1 Reply Latest reply on May 24, 2017 3:41 PM by Raul

    parent image windows page file size???

    HainesFGL Lurker

      I'm going blind reading article after article about how to configure Windows Virtual Memory.  In my case Windows 7.  I have a new created and optimized parent image and have set it with NO paging File.  For the most part things seem to be running very smoothly.  2 Cores and 8GB RAM for these VMs.  The heaviest users are crunching numbers using Excel, but for the most part we aren't doing anything super processor intensive.

       

      I know this is one of those "It Depends" scenarios, but what are others doing?  What is a good way to test?

       

      Any help would be highly appreciated.

        • 1. Re: parent image windows page file size???
          Raul Hot Shot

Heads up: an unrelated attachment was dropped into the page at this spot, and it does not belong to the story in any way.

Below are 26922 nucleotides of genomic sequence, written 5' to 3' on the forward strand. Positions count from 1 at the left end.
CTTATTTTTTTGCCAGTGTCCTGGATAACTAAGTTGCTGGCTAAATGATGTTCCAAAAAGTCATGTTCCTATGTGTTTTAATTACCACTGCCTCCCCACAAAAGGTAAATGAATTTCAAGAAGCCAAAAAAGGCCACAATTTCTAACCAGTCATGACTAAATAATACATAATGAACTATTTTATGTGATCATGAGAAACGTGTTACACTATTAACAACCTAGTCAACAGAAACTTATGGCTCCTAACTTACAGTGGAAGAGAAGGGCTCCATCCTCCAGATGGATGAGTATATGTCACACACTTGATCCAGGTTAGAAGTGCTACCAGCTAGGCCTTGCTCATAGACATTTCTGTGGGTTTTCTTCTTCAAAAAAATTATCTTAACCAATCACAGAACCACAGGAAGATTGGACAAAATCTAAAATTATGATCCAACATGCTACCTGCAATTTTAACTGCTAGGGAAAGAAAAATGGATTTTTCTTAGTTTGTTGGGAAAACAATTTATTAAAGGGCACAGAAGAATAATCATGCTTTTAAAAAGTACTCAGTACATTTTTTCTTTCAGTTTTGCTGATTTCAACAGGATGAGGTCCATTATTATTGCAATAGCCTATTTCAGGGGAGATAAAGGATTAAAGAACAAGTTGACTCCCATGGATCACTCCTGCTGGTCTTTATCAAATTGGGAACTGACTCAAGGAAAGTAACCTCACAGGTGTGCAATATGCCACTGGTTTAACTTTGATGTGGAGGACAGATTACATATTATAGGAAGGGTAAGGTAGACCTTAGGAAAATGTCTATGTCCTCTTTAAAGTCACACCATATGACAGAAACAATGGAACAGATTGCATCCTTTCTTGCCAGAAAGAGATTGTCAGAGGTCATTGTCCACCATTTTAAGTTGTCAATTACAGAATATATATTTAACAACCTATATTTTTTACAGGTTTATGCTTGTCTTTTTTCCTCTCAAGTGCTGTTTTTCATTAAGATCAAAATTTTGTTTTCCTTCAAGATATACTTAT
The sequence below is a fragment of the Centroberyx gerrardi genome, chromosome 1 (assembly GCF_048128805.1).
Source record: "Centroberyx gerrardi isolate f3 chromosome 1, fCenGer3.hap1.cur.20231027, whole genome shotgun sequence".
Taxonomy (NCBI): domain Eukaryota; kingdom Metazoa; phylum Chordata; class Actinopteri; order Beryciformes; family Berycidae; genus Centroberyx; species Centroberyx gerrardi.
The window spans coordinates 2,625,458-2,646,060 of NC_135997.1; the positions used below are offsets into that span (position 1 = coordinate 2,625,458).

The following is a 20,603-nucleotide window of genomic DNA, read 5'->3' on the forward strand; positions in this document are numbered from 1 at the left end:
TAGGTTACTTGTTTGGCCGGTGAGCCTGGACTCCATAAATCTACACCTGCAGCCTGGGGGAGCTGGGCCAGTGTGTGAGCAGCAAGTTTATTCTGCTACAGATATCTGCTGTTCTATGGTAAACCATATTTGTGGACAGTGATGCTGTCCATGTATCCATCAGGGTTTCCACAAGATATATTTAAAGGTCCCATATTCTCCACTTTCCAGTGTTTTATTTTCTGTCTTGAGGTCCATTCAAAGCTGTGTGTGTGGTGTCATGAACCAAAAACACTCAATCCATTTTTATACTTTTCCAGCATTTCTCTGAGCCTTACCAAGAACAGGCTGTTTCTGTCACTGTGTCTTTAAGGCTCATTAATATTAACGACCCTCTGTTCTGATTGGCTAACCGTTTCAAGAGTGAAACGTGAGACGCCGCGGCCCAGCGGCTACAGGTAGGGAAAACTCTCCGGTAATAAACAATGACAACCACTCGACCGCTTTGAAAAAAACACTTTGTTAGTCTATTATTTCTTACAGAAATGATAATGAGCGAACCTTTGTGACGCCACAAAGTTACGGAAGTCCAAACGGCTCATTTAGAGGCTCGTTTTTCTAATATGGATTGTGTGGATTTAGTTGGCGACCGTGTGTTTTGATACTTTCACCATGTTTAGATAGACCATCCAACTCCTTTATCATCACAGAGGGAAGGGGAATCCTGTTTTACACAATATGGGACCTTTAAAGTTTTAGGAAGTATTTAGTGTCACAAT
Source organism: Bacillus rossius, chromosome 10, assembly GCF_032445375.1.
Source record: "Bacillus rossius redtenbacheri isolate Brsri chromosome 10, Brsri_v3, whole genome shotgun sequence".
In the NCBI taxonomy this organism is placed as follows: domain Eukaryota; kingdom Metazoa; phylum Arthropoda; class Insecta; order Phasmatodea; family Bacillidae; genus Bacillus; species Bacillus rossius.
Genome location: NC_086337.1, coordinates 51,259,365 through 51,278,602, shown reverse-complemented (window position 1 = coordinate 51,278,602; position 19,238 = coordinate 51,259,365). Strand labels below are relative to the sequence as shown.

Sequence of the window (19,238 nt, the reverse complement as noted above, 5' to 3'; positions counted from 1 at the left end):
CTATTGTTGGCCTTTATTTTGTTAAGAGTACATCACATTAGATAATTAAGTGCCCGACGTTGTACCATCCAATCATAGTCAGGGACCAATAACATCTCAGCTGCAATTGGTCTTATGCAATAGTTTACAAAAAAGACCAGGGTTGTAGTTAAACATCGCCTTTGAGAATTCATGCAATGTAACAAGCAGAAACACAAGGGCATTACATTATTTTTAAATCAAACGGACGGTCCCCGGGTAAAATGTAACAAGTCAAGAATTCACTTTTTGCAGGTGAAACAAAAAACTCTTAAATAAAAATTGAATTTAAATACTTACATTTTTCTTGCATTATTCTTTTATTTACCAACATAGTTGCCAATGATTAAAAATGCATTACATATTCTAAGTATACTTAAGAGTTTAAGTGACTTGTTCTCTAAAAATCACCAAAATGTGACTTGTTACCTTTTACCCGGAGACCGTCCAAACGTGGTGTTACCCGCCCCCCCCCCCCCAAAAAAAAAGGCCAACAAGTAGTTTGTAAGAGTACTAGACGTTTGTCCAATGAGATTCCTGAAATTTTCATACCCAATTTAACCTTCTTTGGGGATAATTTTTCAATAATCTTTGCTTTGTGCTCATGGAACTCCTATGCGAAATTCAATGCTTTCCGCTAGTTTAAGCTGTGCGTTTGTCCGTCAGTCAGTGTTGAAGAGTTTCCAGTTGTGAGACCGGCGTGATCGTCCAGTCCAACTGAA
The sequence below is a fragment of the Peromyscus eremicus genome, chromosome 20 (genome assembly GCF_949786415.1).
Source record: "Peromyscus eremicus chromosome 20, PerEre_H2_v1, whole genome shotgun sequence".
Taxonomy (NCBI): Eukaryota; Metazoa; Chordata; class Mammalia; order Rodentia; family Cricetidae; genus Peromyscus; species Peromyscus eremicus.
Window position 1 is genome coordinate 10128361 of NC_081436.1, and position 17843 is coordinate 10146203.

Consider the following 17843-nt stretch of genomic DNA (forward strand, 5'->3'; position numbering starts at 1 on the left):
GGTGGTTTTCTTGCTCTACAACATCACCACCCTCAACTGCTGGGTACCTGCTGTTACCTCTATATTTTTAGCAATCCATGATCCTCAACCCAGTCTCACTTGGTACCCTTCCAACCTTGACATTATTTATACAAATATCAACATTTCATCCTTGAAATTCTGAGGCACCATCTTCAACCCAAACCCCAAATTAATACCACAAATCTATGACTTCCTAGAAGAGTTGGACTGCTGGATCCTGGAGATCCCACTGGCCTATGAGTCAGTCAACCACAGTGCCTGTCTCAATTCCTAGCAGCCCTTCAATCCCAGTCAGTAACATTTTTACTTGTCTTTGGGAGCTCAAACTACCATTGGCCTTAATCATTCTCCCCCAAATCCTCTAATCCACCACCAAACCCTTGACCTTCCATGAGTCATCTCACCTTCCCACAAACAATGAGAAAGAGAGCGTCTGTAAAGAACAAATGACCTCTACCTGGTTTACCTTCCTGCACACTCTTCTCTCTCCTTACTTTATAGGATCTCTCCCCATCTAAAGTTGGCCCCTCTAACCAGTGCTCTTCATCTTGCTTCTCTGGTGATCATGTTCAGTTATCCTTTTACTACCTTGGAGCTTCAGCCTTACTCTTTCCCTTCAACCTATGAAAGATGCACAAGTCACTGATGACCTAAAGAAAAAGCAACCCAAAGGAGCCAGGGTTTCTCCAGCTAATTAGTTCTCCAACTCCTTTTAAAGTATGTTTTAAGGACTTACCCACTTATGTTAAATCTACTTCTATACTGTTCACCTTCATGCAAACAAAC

"Every powered on Virtual Machine on the ESxi host will have a.vswp file (swap file ) associated with it. This .vswp file will stored in the Virtual Machine directory by default. This .vswp file will be automatically deleted, when virtual machine is powered off. By default, .vSwp file size is same as the configured memory size of the Virtual machine. This .vswp file will be used, if the host is actively over-committed and higly utilized. In that instance, ESXi host will start swapping the VM memory from the host’s physical memory into .vswp file just like as operating system does when running out of memory."

           

          * You are wasting 5 GB RAM out of 8 in those VMs

          * The total amount of memory you assign to all virtual machines running on a single host may not exceed 4 GB.

          * For your environment 3 GB RAM is enough

          * Fit all virtual machine memory into reserved host RAM

          * Select “Custom Size” on the golden VMs

          Initial size (MB): xxxx (equals the amount of memory of the VM)

          Maximum Size (MB): xxxx (equals the amount of memory of the VM)

           

          Sizing memory! it's more complicated than CPUs to size properly. Too much or too little can devastate application performance.

           

          Raul.

          VMware VDI Administrator.

          http://ITCloudStream.com/

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